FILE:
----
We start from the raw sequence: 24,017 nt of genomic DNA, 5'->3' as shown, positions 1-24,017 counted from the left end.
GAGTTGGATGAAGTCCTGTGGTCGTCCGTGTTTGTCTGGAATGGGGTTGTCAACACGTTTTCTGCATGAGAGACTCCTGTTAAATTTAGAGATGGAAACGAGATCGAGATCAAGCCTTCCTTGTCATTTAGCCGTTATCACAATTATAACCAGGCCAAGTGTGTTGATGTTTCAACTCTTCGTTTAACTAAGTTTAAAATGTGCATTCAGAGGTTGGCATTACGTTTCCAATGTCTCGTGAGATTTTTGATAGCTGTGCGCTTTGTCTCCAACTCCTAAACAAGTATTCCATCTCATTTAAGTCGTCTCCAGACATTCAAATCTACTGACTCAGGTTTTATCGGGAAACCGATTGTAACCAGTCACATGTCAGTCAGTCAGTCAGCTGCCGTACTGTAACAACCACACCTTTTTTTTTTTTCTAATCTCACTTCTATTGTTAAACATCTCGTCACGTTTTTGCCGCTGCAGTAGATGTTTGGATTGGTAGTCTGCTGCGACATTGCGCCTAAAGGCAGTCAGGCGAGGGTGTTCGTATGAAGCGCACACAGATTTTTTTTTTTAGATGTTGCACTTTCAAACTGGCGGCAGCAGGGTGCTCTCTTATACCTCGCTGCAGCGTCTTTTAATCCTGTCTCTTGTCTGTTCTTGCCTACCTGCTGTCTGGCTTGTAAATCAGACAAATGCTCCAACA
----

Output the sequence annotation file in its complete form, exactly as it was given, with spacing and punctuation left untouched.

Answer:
We start from the raw sequence: 24,017 nt of genomic DNA, 5'->3' as shown, positions 1-24,017 counted from the left end.
GAGTTGGATGAAGTCCTGTGGTCGTCCGTGTTTGTCTGGAATGGGGTTGTCAACACGTTTTCTGCATGAGAGACTCCTGTTAAATTTAGAGATGGAAACGAGATCGAGATCAAGCCTTCCTTGTCATTTAGCCGTTATCACAATTATAACCAGGCCAAGTGTGTTGATGTTTCAACTCTTCGTTTAACTAAGTTTAAAATGTGCATTCAGAGGTTGGCATTACGTTTCCAATGTCTCGTGAGATTTTTGATAGCTGTGCGCTTTGTCTCCAACTCCTAAACAAGTATTCCATCTCATTTAAGTCGTCTCCAGACATTCAAATCTACTGACTCAGGTTTTATCGGGAAACCGATTGTAACCAGTCACATGTCAGTCAGTCAGTCAGCTGCCGTACTGTAACAACCACACCTTTTTTTTTTTTCTAATCTCACTTCTATTGTTAAACATCTCGTCACGTTTTTGCCGCTGCAGTAGATGTTTGGATTGGTAGTCTGCTGCGACATTGCGCCTAAAGGCAGTCAGGCGAGGGTGTTCGTATGAAGCGCACACAGATTTTTTTTTTTAGATGTTGCACTTTCAAACTGGCGGCAGCAGGGTGCTCTCTTATACCTCGCTGCAGCGTCTTTTAATCCTGTCTCTTGTCTGTTCTTGCCTACCTGCTGTCTGGCTTGTAAATCAGACAAATGCTCCAACA